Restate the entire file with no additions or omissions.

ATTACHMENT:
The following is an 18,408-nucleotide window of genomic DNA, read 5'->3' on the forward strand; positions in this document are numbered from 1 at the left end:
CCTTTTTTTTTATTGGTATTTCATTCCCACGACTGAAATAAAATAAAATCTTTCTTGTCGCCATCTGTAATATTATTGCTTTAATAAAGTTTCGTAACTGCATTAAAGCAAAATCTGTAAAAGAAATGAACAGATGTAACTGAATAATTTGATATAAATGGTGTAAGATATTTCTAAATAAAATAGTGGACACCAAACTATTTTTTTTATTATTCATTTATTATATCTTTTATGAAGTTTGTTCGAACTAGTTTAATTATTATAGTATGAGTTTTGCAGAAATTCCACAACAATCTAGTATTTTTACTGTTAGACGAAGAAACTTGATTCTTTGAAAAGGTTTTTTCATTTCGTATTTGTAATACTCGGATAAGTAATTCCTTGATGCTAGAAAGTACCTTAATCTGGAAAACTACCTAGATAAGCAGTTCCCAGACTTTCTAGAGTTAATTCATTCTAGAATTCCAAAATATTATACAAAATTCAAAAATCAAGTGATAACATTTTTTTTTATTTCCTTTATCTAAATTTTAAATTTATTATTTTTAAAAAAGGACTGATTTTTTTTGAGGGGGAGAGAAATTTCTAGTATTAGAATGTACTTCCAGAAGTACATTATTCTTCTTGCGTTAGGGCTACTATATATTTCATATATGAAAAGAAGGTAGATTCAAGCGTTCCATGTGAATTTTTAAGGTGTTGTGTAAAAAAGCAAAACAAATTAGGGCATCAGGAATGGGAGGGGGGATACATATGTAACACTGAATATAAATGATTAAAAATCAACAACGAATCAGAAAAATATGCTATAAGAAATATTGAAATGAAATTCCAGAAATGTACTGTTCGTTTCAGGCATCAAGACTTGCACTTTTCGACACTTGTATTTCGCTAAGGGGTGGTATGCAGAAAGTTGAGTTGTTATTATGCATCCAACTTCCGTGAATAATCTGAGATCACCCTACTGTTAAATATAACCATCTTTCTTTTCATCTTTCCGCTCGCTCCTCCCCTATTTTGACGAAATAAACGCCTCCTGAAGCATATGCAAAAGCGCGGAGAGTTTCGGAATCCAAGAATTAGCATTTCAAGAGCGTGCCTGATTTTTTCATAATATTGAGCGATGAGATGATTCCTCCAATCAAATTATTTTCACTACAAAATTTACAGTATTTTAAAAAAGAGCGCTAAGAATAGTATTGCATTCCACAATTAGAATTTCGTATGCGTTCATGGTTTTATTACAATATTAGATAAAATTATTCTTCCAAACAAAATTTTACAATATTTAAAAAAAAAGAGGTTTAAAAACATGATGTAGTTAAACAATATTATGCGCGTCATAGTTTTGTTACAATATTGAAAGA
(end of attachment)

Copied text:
The following is an 18,408-nucleotide window of genomic DNA, read 5'->3' on the forward strand; positions in this document are numbered from 1 at the left end:
CCTTTTTTTTTATTGGTATTTCATTCCCACGACTGAAATAAAATAAAATCTTTCTTGTCGCCATCTGTAATATTATTGCTTTAATAAAGTTTCGTAACTGCATTAAAGCAAAATCTGTAAAAGAAATGAACAGATGTAACTGAATAATTTGATATAAATGGTGTAAGATATTTCTAAATAAAATAGTGGACACCAAACTATTTTTTTTATTATTCATTTATTATATCTTTTATGAAGTTTGTTCGAACTAGTTTAATTATTATAGTATGAGTTTTGCAGAAATTCCACAACAATCTAGTATTTTTACTGTTAGACGAAGAAACTTGATTCTTTGAAAAGGTTTTTTCATTTCGTATTTGTAATACTCGGATAAGTAATTCCTTGATGCTAGAAAGTACCTTAATCTGGAAAACTACCTAGATAAGCAGTTCCCAGACTTTCTAGAGTTAATTCATTCTAGAATTCCAAAATATTATACAAAATTCAAAAATCAAGTGATAACATTTTTTTTTATTTCCTTTATCTAAATTTTAAATTTATTATTTTTAAAAAAGGACTGATTTTTTTTGAGGGGGAGAGAAATTTCTAGTATTAGAATGTACTTCCAGAAGTACATTATTCTTCTTGCGTTAGGGCTACTATATATTTCATATATGAAAAGAAGGTAGATTCAAGCGTTCCATGTGAATTTTTAAGGTGTTGTGTAAAAAAGCAAAACAAATTAGGGCATCAGGAATGGGAGGGGGGATACATATGTAACACTGAATATAAATGATTAAAAATCAACAACGAATCAGAAAAATATGCTATAAGAAATATTGAAATGAAATTCCAGAAATGTACTGTTCGTTTCAGGCATCAAGACTTGCACTTTTCGACACTTGTATTTCGCTAAGGGGTGGTATGCAGAAAGTTGAGTTGTTATTATGCATCCAACTTCCGTGAATAATCTGAGATCACCCTACTGTTAAATATAACCATCTTTCTTTTCATCTTTCCGCTCGCTCCTCCCCTATTTTGACGAAATAAACGCCTCCTGAAGCATATGCAAAAGCGCGGAGAGTTTCGGAATCCAAGAATTAGCATTTCAAGAGCGTGCCTGATTTTTTCATAATATTGAGCGATGAGATGATTCCTCCAATCAAATTATTTTCACTACAAAATTTACAGTATTTTAAAAAAGAGCGCTAAGAATAGTATTGCATTCCACAATTAGAATTTCGTATGCGTTCATGGTTTTATTACAATATTAGATAAAATTATTCTTCCAAACAAAATTTTACAATATTTAAAAAAAAAGAGGTTTAAAAACATGATGTAGTTAAACAATATTATGCGCGTCATAGTTTTGTTACAATATTGAAAGA